Unpublished Dispositionleona Schultz, Plaintiff-appellant, v. Secretary of Health and Human Services, Defendant-appellee, 894 F.2d 408 (6th Cir. 1990)

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U.S. Court of Appeals for the Sixth Circuit - 894 F.2d 408 (6th Cir. 1990) Jan. 24, 1990

Before BOYCE F. MARTIN, Jr. and WELLFORD, Circuit Judges, and GEORGE CLIFTON EDWARDS, Jr., Senior Circuit Judge.

PER CURIAM.


Leona Schultz appeals the decision of the district court, affirming the denial of her social security disability benefits. Schultz contends that the district court improperly refused to consider medical texts that she offered to show that the examining physician's report mandated that she be found disabled. Although Schultz claimed disability below on several grounds, she has limited her appeal to her claim that she has been disabled because of obesity since August 1985.

In order to establish a disability due to obesity, social security regulations require Schultz to show that her weight meets the requirement for her height and that she suffers from one of five additional specific ailments. 20 C.F.R. Part 404, Subpart P, Appendix 1, Sec. 10.10 (1989). Schultz claims that her obesity is accompanied by the additional ailment of arthritis in her knee. Id., Sec. 10.10(A). Section 10.10(A) requires:

History of pain and limitation of motion in any weight bearing joint or spine (on physical examination) associated with x-ray evidence of arthritis in a weight bearing join or spine....

The parties agree that Schultz has met the weight requirements of Listing 10.10. Schultz is 5'9" and has weighed at least 335 pounds since her claimed disability began, well over the limit required for a person of her height. The dispute centers on whether Schultz has arthritis in her knee.

The Social Security Administration determined that Schultz was not disabled and both the administrative law judge and the district court affirmed. The magistrate, whose report was adopted by the district court, found no x-ray evidence of arthritis. Although x-rays revealed two small bone spurs on Schultz's left knee, the magistrate concluded that "spurs are small growths and are not evidence of joint inflammation or degenerative disease of the bone, either of which would be indicative of arthritis."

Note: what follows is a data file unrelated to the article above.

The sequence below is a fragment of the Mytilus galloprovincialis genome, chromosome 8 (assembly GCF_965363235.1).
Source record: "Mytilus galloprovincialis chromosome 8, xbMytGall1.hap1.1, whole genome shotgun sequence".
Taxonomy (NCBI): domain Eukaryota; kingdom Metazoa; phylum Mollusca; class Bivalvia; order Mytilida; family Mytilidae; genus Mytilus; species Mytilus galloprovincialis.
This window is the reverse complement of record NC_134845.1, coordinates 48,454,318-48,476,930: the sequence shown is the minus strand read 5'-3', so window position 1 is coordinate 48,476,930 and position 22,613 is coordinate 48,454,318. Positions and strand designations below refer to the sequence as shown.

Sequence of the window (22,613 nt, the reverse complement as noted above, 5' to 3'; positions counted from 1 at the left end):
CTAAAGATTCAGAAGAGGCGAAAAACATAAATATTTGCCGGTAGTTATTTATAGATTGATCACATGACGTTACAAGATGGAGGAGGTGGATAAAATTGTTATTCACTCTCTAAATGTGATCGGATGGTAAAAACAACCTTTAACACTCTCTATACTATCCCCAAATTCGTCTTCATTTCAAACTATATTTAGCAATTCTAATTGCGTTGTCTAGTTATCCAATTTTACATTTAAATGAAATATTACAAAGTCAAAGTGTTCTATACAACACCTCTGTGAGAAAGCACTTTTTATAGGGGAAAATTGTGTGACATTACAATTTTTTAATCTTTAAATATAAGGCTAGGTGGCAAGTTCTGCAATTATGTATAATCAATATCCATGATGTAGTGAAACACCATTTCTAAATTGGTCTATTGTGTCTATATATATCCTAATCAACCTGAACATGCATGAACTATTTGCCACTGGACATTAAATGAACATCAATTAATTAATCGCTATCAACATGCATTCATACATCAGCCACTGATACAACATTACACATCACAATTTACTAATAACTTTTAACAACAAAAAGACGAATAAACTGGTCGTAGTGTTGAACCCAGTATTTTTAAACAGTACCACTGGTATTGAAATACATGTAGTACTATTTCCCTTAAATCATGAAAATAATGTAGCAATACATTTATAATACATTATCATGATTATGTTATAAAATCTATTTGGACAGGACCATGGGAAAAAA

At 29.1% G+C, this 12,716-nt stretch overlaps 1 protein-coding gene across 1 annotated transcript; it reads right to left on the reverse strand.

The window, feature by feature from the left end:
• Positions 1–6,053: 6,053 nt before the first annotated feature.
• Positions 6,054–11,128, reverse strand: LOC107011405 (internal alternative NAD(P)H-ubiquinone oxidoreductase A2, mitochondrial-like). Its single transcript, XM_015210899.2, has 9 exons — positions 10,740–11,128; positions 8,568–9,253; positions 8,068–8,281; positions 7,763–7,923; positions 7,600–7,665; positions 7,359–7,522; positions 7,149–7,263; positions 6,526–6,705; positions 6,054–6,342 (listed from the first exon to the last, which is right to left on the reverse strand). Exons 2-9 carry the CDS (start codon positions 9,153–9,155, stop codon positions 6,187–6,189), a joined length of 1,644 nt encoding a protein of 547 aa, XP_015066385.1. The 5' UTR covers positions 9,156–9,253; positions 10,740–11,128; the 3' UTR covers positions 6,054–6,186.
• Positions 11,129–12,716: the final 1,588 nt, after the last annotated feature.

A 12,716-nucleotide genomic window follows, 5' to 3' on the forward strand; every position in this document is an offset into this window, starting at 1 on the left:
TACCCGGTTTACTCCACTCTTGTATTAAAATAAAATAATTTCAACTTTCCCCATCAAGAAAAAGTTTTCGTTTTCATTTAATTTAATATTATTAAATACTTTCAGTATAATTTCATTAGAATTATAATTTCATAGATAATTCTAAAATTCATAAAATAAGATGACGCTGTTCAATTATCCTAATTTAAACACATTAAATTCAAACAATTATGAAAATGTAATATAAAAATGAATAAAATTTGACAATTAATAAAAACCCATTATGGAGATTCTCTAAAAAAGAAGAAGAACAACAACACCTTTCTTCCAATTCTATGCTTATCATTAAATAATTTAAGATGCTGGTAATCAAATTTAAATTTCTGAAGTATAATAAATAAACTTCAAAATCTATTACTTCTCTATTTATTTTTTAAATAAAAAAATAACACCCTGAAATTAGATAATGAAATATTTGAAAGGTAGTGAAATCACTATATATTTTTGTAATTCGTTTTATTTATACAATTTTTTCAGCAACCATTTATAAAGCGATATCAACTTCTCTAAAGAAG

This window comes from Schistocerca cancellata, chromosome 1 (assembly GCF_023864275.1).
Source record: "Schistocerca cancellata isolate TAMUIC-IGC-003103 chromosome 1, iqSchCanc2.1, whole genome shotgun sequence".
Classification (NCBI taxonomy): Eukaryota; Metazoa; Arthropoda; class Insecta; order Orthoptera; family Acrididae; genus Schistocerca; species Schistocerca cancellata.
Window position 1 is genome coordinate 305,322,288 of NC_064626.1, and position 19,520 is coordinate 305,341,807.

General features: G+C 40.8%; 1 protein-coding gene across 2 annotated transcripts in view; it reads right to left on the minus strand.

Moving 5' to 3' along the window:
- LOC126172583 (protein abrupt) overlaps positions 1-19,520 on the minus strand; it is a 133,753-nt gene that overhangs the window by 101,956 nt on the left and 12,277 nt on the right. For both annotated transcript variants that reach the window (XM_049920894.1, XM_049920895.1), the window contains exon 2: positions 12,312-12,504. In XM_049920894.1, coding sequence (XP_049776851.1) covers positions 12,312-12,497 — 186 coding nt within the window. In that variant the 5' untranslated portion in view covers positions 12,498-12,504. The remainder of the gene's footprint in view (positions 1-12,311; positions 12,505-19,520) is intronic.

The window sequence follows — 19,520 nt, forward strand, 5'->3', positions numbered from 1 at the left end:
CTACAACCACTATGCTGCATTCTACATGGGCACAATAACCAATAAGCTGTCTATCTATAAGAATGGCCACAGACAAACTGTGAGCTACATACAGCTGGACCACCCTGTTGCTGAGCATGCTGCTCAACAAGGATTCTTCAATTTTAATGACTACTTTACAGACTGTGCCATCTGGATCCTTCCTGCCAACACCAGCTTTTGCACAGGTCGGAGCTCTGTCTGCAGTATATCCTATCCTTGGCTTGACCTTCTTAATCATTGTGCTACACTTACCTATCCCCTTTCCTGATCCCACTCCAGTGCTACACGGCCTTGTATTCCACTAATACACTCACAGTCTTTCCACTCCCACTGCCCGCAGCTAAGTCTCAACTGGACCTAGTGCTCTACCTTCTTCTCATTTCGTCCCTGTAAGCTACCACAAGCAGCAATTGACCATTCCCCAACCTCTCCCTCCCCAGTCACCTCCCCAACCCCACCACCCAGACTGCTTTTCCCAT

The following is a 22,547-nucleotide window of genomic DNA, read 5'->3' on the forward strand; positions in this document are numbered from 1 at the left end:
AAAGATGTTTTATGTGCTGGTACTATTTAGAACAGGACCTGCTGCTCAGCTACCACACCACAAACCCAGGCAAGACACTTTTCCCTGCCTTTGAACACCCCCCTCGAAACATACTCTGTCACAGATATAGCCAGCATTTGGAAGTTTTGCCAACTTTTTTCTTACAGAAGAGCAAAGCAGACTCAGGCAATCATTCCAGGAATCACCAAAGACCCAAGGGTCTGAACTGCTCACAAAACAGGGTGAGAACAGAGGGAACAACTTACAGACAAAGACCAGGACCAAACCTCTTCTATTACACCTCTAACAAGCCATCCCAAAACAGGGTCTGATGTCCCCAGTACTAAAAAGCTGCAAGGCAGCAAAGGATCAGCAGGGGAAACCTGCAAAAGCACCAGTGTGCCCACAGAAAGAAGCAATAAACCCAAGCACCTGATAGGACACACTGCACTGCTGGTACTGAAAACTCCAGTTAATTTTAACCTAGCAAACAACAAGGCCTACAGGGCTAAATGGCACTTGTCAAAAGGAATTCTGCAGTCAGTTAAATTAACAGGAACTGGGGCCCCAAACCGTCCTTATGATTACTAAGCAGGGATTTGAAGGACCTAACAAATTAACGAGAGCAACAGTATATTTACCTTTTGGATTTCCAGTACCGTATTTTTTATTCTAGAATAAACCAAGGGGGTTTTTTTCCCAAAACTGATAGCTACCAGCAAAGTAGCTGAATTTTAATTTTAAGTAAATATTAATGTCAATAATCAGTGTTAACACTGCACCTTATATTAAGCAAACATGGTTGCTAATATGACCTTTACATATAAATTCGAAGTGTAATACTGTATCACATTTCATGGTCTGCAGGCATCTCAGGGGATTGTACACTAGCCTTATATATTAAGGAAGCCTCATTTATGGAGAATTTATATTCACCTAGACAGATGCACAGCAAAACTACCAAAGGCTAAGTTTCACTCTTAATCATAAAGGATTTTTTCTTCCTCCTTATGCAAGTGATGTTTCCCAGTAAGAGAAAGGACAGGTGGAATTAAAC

Schultz objected to this finding by the magistrate to the district court, arguing that bone spurs could be evidence of arthritis. Schultz based her objection on two medical reference books: Signs and Symptoms (C. MacBryde and R. Blacklow 5th ed. 1985) and Dorland's Illustrated Medical Dictionary (W.B. Saunders Co. 25th ed. 1985). Signs and Symptoms reports that the knee is frequently painful because of osteoarthritic changes, including but not limited to osteoarthritic projections. Signs and Symptoms, id., at 226-227. An osteophyte is defined in Dorland's Medical Dictionary as "a bony excrescence or osseous outgrowth." Dorland's Medical Dictionary, at 1107.

The district court refused to consider these reference books and upheld the magistrate's conclusion. The district court held that the information from the reference books constituted newly introduced evidence and that the district court was limited to the record relied on by the social security administration. On appeal, Schultz argues that the district court erred as a matter of law in refusing to consider the information from the medical texts. Schultz contends that she used these texts merely to define medical terminology and that, as such, the texts did not need to be part of the factual record.

Parties may and often do cite definitions from medical dictionaries and other medical texts in social security proceedings. But these citations are appropriate only to explain the often arcane meaning of the real evidence, the medical testimony and documentation. They cannot replace evidence relied upon by the social security administration. What Schultz has offered here are not mere definitions to explain the evidence. Schultz uses the information in these medical texts to argue that the bone spurs in the x-rays are evidence of arthritis. If the texts showed that bone spurs were synonymous with arthritis, then perhaps they would be merely definitional and appropriate for the district court to use. But even Schultz's argument does not lead to such a conclusion. It is neither our role nor the role of the district court to play doctor by using medical reference texts to decide when a bone spur is evidence of arthritis. We can only weigh the credibility of medical testimony and evidence proffered by others. The district court properly refused to consider the medical texts.

Although the social security administration argues in its brief that substantial evidence supports the decision of the district court, we need not address that question. Schultz carefully has limited her appeal to the question of law regarding the use of the medical texts before the district court. For the above stated reasons, the judgment of the district court is affirmed.

89-1462--Leona Schultz v. Secretary, HHS

Edwards, concurring in the result. This is a pitiful case. The plaintiff-appellant is only 27 years old. She is 5'9" and weighs between 355 and 366 pounds.

At the time this case was heard, plaintiff was not under any kind of medical treatment for arthritis or any discomfort of the knees. It seems possible that she will be disabled if she cannot control her appetite and her weight. At present, however, she does not have a history of pain or limitation of motion in her knees associated with x-ray evidence of arthritis. Under the present record, I agree that our only appropriate disposition is to affirm the Secretary's denial of benefits.